The lack of realism is a common problem in the field of legislation. When there is no way to abide some law effectively, the most reasonable solution is to violate it. Through the prism of everyday ethics, such choice is the result of the legislators’ unprofessionalism and contradiction between the norm and the real life. Thus, many criminals just pay the police officers to be untouchable for the law instead of obeying it. Such bribes accept finds its justification in the mass character of some kind of law violation. For example, the officer cannot arrest the whole city if most of the citizens violate the same law that is why such officer would better accept their bribes. Furthermore, the officer would understand his/her deeds as ethical because he/she helps people to survive some contradictory law. The best way to avoid such situations is the decriminalization of some common forms of activity. Certainly, it would not relate to socially dangerous crimes but minor offences. For example, the decriminalization of marijuana use, which makes no negative effect for society and affects only its users, can keep numerous police officers from bribery connected with illegal allowing of it. Thus, the society, which already uses marijuana, would continue using it but without illegal interaction with the police. Such realistic measures can save many police officers from the corruption temptation as well as save the high status of the law.

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Another important detail is related to the personal qualities of the police officers. Kappeler, Sluder and Alpert propose three prisms to discover the personal presupposition to corruption (2010). Through the psychological paradigm, the corrupted officers are usually viewed as very authoritarian people. They like to feel themselves powerful and use their power both for personal psychological satisfaction and for some material profits. Their ethical justification of illegal authority use comes from the belief in their supremacy over others. The anthropological paradigm proposes the image of racists, chauvinists and conservators who believe that some people (those who do not belong to some “higher” ethnical, cultural, religious or other group) have a presupposition to criminal activity. The best example comes from some police officers’ specific suspicion towards African-Americans and immigrants instead of being objective. Thus, the officers use their authority to help their group dominate over others, and they ethically justify their behavior through the high importance of the collectivity spirit. As for the third paradigm, it is the sociological one, which determines the interrelations within a police department. The problem is also with a collective solidarity, but in this case, it concerns its professional but not cultural aspect. According to rotten apple theory, one corrupted police officer is quite enough to corrupt the entire department. The best way to overcome all problems connected with the mentioned aspects is the control over the police officers through all three paradigms. It is necessary to elaborate effective testing to detect those who have some strong presupposition to corruption in order to deny such people even the access to Academy. Martin claims, “a major consideration in rooting out misconduct is not hiring unethical individuals” (2011). Another important step is a regular screening of all departments in order to find the problematic departments and resolve the problems with their staff.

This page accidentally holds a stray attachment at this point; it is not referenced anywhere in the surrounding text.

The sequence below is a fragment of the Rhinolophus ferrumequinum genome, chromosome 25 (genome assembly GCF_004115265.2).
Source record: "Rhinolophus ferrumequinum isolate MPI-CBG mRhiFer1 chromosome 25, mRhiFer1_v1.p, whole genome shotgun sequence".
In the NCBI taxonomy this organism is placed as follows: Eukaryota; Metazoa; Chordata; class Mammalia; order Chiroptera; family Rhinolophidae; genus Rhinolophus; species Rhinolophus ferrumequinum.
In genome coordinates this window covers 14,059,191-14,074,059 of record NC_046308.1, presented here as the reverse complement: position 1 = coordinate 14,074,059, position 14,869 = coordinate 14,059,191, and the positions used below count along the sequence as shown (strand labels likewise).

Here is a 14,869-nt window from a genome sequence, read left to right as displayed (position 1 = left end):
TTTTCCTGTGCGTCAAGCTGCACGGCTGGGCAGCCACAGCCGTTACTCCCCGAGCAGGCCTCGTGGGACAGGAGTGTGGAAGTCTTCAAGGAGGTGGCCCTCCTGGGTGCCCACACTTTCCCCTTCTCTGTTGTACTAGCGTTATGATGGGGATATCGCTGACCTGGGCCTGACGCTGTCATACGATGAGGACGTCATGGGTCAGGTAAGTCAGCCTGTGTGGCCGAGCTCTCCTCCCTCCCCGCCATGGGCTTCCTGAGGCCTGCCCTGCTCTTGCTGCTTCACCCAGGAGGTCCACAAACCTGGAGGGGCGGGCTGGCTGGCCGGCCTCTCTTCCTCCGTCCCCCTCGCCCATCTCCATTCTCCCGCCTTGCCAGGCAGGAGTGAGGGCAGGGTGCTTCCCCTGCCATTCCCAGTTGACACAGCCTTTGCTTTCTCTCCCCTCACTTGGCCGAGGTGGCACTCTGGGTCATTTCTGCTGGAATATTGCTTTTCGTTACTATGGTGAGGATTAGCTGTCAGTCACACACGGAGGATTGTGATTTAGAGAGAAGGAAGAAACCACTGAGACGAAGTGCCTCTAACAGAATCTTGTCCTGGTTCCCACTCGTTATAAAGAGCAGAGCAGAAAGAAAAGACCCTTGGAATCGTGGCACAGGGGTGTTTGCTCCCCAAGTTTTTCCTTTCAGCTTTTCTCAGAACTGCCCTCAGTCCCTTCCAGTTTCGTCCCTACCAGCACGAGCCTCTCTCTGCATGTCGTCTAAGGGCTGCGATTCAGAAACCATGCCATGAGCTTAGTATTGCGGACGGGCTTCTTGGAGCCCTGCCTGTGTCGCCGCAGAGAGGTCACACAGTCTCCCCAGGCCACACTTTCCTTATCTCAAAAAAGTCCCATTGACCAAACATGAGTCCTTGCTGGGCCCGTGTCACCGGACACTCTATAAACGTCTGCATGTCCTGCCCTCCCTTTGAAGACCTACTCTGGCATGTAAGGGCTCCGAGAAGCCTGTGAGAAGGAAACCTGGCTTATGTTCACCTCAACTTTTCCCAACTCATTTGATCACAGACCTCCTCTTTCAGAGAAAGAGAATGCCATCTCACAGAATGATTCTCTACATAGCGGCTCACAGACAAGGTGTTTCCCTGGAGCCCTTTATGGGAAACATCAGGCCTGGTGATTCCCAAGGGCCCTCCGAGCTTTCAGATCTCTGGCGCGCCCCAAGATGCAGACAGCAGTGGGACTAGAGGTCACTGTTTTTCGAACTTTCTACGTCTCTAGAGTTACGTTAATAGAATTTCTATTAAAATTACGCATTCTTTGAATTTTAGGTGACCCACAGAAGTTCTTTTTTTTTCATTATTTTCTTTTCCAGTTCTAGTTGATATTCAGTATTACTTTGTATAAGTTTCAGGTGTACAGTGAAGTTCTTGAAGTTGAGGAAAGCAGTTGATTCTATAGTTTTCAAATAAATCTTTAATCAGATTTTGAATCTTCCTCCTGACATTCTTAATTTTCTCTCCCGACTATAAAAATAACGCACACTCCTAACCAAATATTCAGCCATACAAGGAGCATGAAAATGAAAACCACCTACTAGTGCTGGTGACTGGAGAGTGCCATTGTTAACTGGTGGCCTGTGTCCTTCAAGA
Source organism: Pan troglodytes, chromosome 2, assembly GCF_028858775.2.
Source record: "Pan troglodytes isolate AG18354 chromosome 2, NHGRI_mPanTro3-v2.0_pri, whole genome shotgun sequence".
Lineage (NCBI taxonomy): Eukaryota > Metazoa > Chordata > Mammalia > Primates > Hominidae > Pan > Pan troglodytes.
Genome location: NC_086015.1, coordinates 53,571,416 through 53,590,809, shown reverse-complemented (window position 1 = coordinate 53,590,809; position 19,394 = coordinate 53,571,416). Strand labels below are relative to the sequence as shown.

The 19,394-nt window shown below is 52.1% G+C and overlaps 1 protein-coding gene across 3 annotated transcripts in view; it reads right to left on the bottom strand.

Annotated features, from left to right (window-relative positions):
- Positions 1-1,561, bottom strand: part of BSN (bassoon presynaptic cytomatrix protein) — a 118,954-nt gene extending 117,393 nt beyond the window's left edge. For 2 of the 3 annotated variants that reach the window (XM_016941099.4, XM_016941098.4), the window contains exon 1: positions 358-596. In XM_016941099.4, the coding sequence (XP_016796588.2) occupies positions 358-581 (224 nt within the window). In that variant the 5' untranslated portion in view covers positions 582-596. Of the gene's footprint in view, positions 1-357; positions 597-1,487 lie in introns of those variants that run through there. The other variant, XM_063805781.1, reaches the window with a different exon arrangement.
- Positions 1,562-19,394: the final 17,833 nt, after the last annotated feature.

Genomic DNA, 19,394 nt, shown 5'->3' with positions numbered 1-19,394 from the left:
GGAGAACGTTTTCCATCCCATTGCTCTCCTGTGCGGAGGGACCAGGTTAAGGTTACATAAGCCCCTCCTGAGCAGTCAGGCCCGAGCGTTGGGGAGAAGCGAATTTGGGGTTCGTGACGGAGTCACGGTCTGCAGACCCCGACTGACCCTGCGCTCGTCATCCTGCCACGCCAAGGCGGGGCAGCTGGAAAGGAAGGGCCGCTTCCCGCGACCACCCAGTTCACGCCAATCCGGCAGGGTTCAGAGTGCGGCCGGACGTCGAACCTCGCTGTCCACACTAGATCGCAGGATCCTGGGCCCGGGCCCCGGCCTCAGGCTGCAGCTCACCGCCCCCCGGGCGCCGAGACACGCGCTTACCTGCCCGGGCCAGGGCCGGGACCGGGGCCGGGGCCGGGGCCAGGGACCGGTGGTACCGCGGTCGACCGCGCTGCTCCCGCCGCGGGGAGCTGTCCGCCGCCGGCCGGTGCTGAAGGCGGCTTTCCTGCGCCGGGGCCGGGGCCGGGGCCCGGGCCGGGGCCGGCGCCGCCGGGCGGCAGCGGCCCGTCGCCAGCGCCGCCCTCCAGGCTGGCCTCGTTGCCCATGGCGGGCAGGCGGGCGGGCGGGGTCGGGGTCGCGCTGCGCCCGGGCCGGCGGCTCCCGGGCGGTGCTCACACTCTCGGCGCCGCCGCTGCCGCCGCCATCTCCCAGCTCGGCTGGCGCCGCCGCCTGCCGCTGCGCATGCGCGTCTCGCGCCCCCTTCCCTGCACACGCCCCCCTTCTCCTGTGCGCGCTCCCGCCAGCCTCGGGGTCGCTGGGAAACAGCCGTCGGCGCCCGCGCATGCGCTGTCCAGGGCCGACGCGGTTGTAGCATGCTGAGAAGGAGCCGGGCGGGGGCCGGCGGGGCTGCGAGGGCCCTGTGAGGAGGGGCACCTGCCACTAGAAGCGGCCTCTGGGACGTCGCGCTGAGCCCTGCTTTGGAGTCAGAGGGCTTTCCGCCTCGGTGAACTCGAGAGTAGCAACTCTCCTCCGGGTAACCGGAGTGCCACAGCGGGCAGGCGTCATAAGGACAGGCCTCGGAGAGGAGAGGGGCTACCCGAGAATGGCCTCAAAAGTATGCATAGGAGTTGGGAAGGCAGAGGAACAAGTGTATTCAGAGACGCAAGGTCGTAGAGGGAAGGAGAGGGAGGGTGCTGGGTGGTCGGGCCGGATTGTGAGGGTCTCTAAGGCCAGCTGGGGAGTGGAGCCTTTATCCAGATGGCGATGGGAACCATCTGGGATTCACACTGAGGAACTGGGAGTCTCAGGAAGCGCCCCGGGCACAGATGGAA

The next problem, as well as the first one, also relates to the lack of realism but in the field of education. White claims, that while working at their departments, most of the police officers understand that all knowledge they had received in Academy has no relation to the real world, with its specific ethical challenges (1999). The researcher adds, “officers coming out of the Academy learn quickly that the principles learned in the Academy, are just that, and each department has its own policies and procedures that officers must adjust to” (White, 1999). The mentioned Police Officer Code of Ethics proposes some useful norms that may help a police officer in some controversial situations, but it concerns a more abstract, ideal image of a police officer. There are no real advises for those people who interact with criminals, fight against the law violations, protect the society and regularly face the temptation to accept the corruption as many other colleagues and friends. There are also no means to prevent some police officers from becoming cynical through the understanding of contradictions between the ideal models and the reality. Gilmartin and Harris underline that “strategies for accepting the fact that officers do not control their police role, but do have absolute control over their integrity and professionalism have to be taught and practiced” (1998). Such statement means that the police administration has to implement its policy in accordance to personal specifics of police officers. The police, in other words, needs some internal humanism. Rich Martin proposes some advises in regard to such a problem solution. According to Martin, “First of all, the discussion of ethics as related to law enforcement must begin with a definition of the word integrity” (2011).